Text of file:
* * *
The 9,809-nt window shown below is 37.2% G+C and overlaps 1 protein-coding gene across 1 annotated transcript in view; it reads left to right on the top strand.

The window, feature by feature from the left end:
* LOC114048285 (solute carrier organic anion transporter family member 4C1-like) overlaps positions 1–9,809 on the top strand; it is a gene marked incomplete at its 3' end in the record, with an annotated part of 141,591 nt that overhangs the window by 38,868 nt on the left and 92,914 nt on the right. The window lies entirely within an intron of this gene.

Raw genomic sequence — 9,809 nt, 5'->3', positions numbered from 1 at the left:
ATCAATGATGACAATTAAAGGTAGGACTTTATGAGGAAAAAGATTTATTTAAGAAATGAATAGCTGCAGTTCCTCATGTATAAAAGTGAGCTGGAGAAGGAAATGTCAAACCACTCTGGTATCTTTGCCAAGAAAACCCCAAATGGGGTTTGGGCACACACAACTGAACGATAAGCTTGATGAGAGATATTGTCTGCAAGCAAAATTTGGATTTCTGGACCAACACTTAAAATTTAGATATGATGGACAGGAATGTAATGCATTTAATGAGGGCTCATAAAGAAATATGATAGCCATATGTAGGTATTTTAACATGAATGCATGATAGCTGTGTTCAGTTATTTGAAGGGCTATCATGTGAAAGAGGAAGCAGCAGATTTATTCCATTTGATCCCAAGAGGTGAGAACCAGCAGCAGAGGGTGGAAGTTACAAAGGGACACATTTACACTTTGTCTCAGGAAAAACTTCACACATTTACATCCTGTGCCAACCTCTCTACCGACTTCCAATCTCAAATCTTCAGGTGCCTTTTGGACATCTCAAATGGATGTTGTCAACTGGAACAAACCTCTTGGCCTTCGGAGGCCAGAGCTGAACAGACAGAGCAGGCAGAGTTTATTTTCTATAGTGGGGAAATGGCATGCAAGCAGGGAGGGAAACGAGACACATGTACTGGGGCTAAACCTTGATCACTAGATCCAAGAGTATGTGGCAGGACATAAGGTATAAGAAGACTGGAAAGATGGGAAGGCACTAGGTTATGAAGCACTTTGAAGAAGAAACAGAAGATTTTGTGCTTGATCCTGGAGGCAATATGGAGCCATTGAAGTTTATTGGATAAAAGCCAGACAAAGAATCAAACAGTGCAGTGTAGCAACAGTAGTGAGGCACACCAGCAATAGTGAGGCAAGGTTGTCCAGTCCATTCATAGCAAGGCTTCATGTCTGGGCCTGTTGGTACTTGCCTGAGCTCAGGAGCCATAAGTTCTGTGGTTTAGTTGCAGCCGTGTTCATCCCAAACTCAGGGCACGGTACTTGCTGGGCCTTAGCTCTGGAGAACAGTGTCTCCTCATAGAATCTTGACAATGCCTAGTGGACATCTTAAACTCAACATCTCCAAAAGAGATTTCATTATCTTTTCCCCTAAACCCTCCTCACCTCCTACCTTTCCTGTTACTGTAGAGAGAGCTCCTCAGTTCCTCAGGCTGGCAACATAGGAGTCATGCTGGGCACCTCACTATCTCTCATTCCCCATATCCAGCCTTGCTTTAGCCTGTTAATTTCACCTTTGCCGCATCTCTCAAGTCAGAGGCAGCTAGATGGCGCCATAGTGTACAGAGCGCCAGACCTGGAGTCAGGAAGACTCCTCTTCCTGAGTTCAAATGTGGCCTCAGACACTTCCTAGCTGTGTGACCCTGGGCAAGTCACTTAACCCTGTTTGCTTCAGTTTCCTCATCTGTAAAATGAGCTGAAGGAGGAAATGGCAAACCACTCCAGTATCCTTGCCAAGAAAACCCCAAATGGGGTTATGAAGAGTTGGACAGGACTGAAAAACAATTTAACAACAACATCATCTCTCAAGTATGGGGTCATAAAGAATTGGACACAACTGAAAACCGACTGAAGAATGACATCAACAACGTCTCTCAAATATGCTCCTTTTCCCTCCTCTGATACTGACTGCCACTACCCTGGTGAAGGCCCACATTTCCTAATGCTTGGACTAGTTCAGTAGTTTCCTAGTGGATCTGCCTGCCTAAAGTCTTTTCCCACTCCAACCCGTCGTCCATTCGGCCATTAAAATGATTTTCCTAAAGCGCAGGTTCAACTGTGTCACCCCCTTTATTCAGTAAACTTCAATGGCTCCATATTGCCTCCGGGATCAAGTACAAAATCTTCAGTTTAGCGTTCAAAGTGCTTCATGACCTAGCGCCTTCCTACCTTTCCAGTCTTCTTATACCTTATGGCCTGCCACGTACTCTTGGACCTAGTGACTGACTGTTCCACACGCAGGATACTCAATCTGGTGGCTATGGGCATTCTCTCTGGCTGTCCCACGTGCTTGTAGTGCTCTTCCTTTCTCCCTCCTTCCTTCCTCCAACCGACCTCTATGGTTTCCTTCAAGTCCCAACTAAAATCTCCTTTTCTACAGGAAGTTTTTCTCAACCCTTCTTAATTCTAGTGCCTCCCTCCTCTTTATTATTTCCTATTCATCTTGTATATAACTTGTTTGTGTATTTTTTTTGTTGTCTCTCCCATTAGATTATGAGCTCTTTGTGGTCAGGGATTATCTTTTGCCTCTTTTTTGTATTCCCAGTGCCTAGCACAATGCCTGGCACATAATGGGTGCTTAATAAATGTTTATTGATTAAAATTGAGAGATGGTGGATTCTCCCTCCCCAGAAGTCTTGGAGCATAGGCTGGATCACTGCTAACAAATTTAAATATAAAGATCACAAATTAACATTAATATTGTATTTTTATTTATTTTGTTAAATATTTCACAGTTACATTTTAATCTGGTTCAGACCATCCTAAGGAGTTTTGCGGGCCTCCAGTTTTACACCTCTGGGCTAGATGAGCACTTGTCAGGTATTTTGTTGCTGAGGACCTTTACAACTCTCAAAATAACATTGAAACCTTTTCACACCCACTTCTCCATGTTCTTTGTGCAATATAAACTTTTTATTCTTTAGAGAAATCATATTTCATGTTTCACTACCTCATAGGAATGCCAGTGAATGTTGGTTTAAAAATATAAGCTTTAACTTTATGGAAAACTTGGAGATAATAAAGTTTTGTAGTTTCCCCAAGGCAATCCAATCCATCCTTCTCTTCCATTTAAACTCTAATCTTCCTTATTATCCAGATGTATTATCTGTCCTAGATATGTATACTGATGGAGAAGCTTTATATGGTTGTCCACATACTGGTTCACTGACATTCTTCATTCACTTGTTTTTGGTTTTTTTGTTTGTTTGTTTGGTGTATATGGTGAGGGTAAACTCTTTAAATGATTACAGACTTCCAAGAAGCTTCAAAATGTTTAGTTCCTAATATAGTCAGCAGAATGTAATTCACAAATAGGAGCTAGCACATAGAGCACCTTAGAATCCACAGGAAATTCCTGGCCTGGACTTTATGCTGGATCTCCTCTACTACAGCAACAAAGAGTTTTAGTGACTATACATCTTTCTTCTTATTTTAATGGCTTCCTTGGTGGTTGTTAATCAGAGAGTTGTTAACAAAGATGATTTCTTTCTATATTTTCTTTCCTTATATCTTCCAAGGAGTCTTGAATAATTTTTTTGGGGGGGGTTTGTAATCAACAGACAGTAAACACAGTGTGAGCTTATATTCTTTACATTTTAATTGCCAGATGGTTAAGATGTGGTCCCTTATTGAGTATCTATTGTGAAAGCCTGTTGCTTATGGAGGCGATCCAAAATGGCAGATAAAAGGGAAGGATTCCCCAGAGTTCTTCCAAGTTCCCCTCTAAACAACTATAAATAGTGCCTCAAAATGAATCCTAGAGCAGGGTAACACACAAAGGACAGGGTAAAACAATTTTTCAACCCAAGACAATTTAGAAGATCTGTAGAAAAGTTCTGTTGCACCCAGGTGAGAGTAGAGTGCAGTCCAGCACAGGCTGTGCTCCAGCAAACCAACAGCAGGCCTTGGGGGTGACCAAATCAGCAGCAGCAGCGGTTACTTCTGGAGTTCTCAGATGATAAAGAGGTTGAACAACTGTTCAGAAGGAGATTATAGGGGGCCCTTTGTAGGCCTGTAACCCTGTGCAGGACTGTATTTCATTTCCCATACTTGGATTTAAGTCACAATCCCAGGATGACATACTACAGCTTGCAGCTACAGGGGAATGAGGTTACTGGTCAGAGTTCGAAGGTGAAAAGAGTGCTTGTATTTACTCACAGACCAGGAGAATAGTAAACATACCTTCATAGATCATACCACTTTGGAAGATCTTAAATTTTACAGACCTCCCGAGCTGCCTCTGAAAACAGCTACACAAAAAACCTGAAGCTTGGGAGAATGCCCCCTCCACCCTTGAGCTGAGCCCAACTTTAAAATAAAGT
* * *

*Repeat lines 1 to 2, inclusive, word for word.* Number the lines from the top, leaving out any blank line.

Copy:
The 9,809-nt window shown below is 37.2% G+C and overlaps 1 protein-coding gene across 1 annotated transcript in view; it reads left to right on the top strand.

The window, feature by feature from the left end: